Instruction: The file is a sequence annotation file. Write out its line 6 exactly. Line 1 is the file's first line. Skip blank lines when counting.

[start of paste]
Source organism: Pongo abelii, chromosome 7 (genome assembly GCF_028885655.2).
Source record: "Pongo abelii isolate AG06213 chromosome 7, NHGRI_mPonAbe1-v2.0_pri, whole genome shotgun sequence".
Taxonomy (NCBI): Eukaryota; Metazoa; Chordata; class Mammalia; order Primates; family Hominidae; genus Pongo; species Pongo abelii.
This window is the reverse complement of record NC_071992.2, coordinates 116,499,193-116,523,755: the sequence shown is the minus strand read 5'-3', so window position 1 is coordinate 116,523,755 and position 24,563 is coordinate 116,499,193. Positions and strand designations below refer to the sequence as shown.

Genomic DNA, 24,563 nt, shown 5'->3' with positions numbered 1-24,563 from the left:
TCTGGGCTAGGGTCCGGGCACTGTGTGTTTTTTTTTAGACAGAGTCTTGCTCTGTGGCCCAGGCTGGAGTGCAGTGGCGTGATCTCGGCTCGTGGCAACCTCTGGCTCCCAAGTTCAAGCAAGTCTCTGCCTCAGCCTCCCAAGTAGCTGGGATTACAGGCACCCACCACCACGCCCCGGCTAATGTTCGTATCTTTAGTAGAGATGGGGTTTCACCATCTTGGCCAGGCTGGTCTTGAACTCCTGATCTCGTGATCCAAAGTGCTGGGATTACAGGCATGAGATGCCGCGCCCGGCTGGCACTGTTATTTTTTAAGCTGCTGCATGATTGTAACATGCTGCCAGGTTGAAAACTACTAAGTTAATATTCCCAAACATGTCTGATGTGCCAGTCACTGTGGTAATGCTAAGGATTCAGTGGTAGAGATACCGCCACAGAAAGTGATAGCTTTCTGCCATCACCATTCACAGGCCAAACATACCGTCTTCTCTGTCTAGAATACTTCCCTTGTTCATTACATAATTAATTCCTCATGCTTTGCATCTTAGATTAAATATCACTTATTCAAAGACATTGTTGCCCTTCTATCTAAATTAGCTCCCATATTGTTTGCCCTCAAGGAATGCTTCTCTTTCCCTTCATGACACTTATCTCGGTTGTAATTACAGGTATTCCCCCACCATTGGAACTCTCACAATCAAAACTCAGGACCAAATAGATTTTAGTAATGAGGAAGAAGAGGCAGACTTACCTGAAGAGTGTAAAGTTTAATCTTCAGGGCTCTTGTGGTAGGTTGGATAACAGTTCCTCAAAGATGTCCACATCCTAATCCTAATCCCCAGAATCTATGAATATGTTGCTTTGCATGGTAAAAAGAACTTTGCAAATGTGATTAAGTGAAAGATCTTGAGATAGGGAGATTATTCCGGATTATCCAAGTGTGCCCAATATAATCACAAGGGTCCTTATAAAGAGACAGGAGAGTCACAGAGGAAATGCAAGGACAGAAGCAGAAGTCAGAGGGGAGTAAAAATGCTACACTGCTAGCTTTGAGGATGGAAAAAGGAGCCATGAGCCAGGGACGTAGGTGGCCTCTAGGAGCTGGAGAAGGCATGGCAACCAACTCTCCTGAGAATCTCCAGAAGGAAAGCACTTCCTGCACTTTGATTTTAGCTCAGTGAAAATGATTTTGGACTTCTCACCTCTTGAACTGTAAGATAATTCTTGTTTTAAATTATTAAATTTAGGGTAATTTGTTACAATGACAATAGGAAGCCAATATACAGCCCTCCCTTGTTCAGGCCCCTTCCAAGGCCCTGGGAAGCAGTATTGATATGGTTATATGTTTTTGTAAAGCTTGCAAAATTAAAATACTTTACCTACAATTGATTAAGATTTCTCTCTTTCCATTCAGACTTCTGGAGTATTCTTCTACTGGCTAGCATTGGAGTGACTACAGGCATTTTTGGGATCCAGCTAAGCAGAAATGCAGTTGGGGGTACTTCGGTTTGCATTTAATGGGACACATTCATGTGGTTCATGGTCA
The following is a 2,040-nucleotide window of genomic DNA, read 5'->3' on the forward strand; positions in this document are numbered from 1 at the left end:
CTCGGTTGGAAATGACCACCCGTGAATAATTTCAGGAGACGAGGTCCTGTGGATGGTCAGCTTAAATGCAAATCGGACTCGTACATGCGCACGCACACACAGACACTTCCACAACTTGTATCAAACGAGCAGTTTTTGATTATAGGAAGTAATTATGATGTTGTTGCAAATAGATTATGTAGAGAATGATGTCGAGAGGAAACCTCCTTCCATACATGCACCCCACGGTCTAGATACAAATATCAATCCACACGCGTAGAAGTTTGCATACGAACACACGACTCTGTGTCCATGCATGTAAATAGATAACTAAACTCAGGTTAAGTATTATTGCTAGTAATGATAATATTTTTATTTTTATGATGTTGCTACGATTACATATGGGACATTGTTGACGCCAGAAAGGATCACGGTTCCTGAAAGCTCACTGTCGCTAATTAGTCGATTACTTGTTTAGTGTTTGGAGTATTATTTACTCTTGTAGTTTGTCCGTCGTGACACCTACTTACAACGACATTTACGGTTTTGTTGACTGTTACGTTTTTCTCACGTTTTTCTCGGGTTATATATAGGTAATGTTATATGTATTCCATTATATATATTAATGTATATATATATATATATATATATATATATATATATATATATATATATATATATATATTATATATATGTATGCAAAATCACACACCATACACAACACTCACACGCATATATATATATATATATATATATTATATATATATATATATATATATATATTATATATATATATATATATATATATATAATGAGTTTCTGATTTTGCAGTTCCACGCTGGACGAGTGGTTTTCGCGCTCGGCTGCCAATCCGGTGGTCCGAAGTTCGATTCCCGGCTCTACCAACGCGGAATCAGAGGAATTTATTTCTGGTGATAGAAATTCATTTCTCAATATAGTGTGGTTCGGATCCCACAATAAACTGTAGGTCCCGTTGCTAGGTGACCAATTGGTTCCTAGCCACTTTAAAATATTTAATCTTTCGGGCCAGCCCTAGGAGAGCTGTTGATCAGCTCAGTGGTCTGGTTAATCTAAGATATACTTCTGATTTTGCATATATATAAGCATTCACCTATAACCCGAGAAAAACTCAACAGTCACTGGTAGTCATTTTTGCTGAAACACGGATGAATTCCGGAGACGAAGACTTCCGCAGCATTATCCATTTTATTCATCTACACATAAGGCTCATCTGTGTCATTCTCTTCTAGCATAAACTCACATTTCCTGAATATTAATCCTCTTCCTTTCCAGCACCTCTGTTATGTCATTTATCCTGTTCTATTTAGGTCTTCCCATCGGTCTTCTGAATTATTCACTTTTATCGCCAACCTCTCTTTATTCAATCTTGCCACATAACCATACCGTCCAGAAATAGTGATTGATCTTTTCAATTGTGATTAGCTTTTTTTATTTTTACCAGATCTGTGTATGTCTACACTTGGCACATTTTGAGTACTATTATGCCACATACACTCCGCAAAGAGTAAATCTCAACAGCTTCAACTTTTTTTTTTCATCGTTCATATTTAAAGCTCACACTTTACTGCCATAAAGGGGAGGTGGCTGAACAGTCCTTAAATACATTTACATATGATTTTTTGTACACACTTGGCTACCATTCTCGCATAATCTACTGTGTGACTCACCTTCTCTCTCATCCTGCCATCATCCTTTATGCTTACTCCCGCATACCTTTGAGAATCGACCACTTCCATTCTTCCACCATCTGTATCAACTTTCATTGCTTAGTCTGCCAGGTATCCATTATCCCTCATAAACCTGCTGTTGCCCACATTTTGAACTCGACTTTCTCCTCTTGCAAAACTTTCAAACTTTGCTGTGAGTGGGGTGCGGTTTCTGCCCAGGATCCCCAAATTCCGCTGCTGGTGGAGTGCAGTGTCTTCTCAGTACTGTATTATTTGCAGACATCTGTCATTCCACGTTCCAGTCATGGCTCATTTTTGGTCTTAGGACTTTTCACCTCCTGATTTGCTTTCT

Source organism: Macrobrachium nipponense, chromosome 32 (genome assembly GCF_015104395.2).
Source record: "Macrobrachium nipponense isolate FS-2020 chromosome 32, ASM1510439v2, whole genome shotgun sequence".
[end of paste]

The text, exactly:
TCTGGGCTAGGGTCCGGGCACTGTGTGTTTTTTTTTAGACAGAGTCTTGCTCTGTGGCCCAGGCTGGAGTGCAGTGGCGTGATCTCGGCTCGTGGCAACCTCTGGCTCCCAAGTTCAAGCAAGTCTCTGCCTCAGCCTCCCAAGTAGCTGGGATTACAGGCACCCACCACCACGCCCCGGCTAATGTTCGTATCTTTAGTAGAGATGGGGTTTCACCATCTTGGCCAGGCTGGTCTTGAACTCCTGATCTCGTGATCCAAAGTGCTGGGATTACAGGCATGAGATGCCGCGCCCGGCTGGCACTGTTATTTTTTAAGCTGCTGCATGATTGTAACATGCTGCCAGGTTGAAAACTACTAAGTTAATATTCCCAAACATGTCTGATGTGCCAGTCACTGTGGTAATGCTAAGGATTCAGTGGTAGAGATACCGCCACAGAAAGTGATAGCTTTCTGCCATCACCATTCACAGGCCAAACATACCGTCTTCTCTGTCTAGAATACTTCCCTTGTTCATTACATAATTAATTCCTCATGCTTTGCATCTTAGATTAAATATCACTTATTCAAAGACATTGTTGCCCTTCTATCTAAATTAGCTCCCATATTGTTTGCCCTCAAGGAATGCTTCTCTTTCCCTTCATGACACTTATCTCGGTTGTAATTACAGGTATTCCCCCACCATTGGAACTCTCACAATCAAAACTCAGGACCAAATAGATTTTAGTAATGAGGAAGAAGAGGCAGACTTACCTGAAGAGTGTAAAGTTTAATCTTCAGGGCTCTTGTGGTAGGTTGGATAACAGTTCCTCAAAGATGTCCACATCCTAATCCTAATCCCCAGAATCTATGAATATGTTGCTTTGCATGGTAAAAAGAACTTTGCAAATGTGATTAAGTGAAAGATCTTGAGATAGGGAGATTATTCCGGATTATCCAAGTGTGCCCAATATAATCACAAGGGTCCTTATAAAGAGACAGGAGAGTCACAGAGGAAATGCAAGGACAGAAGCAGAAGTCAGAGGGGAGTAAAAATGCTACACTGCTAGCTTTGAGGATGGAAAAAGGAGCCATGAGCCAGGGACGTAGGTGGCCTCTAGGAGCTGGAGAAGGCATGGCAACCAACTCTCCTGAGAATCTCCAGAAGGAAAGCACTTCCTGCACTTTGATTTTAGCTCAGTGAAAATGATTTTGGACTTCTCACCTCTTGAACTGTAAGATAATTCTTGTTTTAAATTATTAAATTTAGGGTAATTTGTTACAATGACAATAGGAAGCCAATATACAGCCCTCCCTTGTTCAGGCCCCTTCCAAGGCCCTGGGAAGCAGTATTGATATGGTTATATGTTTTTGTAAAGCTTGCAAAATTAAAATACTTTACCTACAATTGATTAAGATTTCTCTCTTTCCATTCAGACTTCTGGAGTATTCTTCTACTGGCTAGCATTGGAGTGACTACAGGCATTTTTGGGATCCAGCTAAGCAGAAATGCAGTTGGGGGTACTTCGGTTTGCATTTAATGGGACACATTCATGTGGTTCATGGTCA